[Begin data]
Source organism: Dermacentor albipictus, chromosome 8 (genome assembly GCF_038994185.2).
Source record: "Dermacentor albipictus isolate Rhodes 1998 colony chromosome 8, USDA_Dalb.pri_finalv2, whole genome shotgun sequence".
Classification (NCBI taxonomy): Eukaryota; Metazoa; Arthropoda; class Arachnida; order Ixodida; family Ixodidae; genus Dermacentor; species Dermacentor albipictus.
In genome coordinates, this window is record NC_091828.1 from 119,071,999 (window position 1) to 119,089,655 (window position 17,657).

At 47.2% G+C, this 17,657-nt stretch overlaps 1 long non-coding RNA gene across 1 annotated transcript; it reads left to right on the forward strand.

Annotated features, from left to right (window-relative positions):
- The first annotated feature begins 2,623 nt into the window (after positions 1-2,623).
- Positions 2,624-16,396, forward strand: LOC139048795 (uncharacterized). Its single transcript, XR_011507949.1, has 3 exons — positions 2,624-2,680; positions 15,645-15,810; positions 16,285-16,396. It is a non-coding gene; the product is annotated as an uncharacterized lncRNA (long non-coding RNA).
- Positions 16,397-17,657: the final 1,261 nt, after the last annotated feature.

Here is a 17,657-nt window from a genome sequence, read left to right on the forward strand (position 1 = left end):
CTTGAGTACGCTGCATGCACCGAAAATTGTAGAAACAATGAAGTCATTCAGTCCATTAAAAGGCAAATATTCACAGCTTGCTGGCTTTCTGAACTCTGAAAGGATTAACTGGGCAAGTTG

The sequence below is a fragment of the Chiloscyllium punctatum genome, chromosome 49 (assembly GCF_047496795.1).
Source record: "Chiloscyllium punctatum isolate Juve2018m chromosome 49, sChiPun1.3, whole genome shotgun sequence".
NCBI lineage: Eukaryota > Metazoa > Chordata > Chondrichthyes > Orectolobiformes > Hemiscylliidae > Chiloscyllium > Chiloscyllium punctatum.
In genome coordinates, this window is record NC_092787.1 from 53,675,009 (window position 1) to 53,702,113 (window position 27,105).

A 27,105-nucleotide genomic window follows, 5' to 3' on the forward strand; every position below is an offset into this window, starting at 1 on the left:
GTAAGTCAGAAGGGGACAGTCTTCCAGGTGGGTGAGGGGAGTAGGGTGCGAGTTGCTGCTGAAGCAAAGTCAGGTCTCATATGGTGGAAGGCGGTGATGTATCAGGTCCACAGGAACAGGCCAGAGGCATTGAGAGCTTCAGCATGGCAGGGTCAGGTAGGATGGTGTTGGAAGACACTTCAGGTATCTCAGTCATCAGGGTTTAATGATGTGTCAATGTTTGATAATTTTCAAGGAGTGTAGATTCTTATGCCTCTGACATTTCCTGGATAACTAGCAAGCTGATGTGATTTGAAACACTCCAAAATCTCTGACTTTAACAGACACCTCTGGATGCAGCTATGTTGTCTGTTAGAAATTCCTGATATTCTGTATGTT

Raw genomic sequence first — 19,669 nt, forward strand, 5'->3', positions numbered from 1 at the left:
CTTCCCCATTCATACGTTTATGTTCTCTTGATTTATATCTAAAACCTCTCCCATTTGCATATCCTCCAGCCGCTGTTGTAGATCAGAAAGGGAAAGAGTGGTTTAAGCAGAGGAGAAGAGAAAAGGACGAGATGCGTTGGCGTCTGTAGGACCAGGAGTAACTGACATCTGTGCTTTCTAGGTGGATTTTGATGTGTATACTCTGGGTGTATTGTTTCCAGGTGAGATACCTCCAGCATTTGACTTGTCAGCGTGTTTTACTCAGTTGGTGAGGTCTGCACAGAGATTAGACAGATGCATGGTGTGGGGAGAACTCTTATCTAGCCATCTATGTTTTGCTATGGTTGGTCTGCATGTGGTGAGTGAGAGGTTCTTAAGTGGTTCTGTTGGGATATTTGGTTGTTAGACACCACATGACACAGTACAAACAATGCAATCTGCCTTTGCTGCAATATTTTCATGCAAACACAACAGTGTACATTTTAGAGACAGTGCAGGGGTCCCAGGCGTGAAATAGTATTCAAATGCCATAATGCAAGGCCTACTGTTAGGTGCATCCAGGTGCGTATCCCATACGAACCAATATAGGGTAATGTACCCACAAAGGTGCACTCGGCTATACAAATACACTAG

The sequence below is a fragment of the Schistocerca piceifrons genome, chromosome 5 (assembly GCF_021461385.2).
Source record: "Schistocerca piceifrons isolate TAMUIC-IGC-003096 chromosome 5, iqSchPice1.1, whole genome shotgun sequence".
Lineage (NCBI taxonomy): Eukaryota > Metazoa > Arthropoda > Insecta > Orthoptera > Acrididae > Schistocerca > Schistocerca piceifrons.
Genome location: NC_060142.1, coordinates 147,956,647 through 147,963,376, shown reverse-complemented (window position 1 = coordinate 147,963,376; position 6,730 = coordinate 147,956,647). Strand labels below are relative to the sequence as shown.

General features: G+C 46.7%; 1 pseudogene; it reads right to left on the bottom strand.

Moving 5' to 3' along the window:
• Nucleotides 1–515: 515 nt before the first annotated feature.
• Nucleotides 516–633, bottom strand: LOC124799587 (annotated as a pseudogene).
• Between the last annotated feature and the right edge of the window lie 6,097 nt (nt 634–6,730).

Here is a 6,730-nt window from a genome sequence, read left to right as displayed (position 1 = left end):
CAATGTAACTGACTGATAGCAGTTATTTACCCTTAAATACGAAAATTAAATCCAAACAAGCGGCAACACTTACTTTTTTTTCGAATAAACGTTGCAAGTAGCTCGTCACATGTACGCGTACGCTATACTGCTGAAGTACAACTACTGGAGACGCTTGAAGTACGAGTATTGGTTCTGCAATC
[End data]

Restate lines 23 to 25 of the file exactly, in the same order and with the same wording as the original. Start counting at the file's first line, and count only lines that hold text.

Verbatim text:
Genome location: NC_060142.1, coordinates 147,956,647 through 147,963,376, shown reverse-complemented (window position 1 = coordinate 147,963,376; position 6,730 = coordinate 147,956,647). Strand labels below are relative to the sequence as shown.

General features: G+C 46.7%; 1 pseudogene; it reads right to left on the bottom strand.

Moving 5' to 3' along the window: